Book Review: Holy Spirit Revelation & Revolution

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Book Review: Holy Spirit Revelation & Revolution

By Daniel Kolenda   /     Apr 03, 2010  /     Articles, Book Reviews, Quotes  /  

I’ve just finished reading a fantastic book (for the second time) that I would highly recommend to anyone who has a hunger for the presence of the Holy Spirit in their lives.  I read it straight through in two sittings and found it nearly impossible to stop.  Around the 11th or 12th chapter my spirit was so full, I felt like I would burst.  I just had to put the book down and open up the prayer valve to let off some steam.  It is more than intellect to intellect writing, but it felt to me like spirit to spirit impartation.  The book is “HOLY SPIRIT revelation & revolution“, by Reinhard Bonnke.  I have included a couple of excerpts below that I thought were especially poignant.  If you would like to get your own copy of the book I have included a link to the publishers webpage: CLICK HERE

“If we could make ourselves so good that we deserved the Holy Spirit, we would not need him.” (pg. 21)

“We are called to pick up the Elijah mantle, but our Elijah is Christ Jesus.” (pg.21)

“A Jesus who does not baptize in the Holy Spirit and fire is not truly the Bible Jesus” (pg. 40)

“It would be hard to find a line of Scripture on which to buld a doctrine of a silent God.  It is not at all the Bible picture.  People called on God because that is how they knew him – a God who can be heard.  A silent heaven is frightening: ‘If you remain silent, I will be like  those who have gone down to the pit,’ the Psalmist cried (Psalm 28:1)…In 1 Corinthians, Paul also contrasts ‘dumb idols’ (1 Corinthians 12:2) witht he vocal gifts of the Spirit, tongues, prophecy, and interpretation, the word of knowledge, and the word of wisdom.  These utterances are God’s gifts, typical of God who speaks.” (pg. 59)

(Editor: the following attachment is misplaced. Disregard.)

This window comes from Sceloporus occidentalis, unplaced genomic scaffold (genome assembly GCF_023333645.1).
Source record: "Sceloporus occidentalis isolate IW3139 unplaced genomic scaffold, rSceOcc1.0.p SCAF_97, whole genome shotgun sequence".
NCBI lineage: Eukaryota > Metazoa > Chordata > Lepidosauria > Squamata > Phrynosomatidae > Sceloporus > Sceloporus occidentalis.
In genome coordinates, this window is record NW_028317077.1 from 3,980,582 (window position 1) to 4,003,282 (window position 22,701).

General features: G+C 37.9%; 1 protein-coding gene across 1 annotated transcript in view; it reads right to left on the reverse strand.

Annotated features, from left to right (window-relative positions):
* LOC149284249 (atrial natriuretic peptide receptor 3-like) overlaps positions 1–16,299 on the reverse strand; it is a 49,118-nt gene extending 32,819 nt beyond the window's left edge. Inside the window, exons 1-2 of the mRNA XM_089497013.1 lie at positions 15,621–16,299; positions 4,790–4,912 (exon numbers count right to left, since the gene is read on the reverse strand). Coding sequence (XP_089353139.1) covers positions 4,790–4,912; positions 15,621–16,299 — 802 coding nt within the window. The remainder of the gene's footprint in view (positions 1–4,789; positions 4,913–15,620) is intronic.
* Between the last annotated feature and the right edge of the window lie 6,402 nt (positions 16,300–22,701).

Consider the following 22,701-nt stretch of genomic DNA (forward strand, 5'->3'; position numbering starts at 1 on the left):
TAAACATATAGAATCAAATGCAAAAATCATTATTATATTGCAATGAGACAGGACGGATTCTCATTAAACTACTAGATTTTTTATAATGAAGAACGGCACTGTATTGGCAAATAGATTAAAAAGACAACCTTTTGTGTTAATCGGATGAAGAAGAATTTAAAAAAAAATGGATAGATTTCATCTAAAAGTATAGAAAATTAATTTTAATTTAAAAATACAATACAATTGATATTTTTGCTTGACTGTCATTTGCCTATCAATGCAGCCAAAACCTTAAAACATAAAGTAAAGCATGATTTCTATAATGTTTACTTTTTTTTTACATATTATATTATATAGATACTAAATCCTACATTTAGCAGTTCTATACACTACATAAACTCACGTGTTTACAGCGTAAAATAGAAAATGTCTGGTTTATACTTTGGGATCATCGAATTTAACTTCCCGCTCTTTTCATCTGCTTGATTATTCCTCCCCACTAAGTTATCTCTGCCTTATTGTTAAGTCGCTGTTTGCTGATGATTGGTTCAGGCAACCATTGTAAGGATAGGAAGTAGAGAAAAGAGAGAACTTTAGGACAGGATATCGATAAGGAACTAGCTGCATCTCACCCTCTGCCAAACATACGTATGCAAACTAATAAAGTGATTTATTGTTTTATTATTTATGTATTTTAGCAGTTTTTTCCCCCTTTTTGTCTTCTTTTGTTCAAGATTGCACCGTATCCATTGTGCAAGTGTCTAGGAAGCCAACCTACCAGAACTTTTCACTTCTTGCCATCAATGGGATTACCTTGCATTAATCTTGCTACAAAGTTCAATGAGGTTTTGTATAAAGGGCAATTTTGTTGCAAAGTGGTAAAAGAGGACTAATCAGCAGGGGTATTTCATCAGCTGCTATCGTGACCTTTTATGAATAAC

“Human nature is not passionless.  Modern civilization tames us, cages us, and forbids us to roar.  It produces the urban man, mild, drab, and controlled:  Mr. Smith on the 8.20 to town.  The loss of true faith quells our temperment and dulls the sparkle.  The man full of the Holy Spirit has a charismatic glow about him.  We are made in God’s image and he is not an unmovable, unemotional being – at least, not as the Bible depicts him.  Alcohol, to be filled with spirits, is one way of removing the dullness, but to be filled with the Holy Spirit is a considerably better way.” (pg. 61)

“Calling that solemnity “reverence” is an abuse of the English language.  How “reverent” is it to be glum when remembering all God has done for us?  Our efforts not to be emotional when God is in view must come as a surprise to God.  Is he happy with switched-off worshipers, deadpan faces, as rigid as gravestone figures?  Would we ourselves want visitors who were like icebergs or Egyptian mummies?  God, the fountain of life, needs lifeless representatives like we need a pain in the neck.  Frigid worship is excused as ‘dignified.’  The nine-fold fruit of the Spirit does not include dignity.” (pg. 63)

“If we want to be like [Jesus], there is one all-important consideration that we cannot overlook.  Jesus was filled with the Holy Spirit.” (pg.88)

“Jesus showed us how he lived as the Son of Man so that we would know how to live as the children of God.” (pg. 89)

“Many shake or fall when [the Holy Spirit] comes, or are carried out of themselves with unspeakable emotions.  That is hardly surprising.  It would be odd if it did not affect human beings like that.  When God decended on Sinai the whole mountain mass ‘trembled violently’ (Exodus 19:18)” (pg. 105)

“The gospel is not words in a book sitting on a shelf, but it is power words in our mouth.  When it is articulated it carries God’s power.” (pg. 131)

“‘More’ of God can only mean God having ‘more’ of us, more of our lives, our will, and our love.” (pg. 137)

“If anybody does nothing, God does nothing with them.” (pg. 156)

2 Comments

  1. avatar
    Vik Feodorov Says: May 20, 2010 1:36 am

    I bought several of these books as my Christmas present to various people, but, to my own shame, never read it myself. Dear Lord, I lost so much time! Those words… inspired, as always with Bro. Bonnke, yet so personnally passionate. I need to reas them myself! Thank You, Bro. Daniel!

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  2. avatar
    Carolyn Says: April 18, 2010 12:04 pm

    I am now reading this book for the second time also. Probably one of the most powerful books I have ever read. Well . . . I am now also reading “Living a Life of Fire” by Reinhard Bonnke – WOW!!!!!!!!!!!! Everyone should read these books but ONLY if you want the Holy Spirit to really mess you up and you will never be the same 🙂

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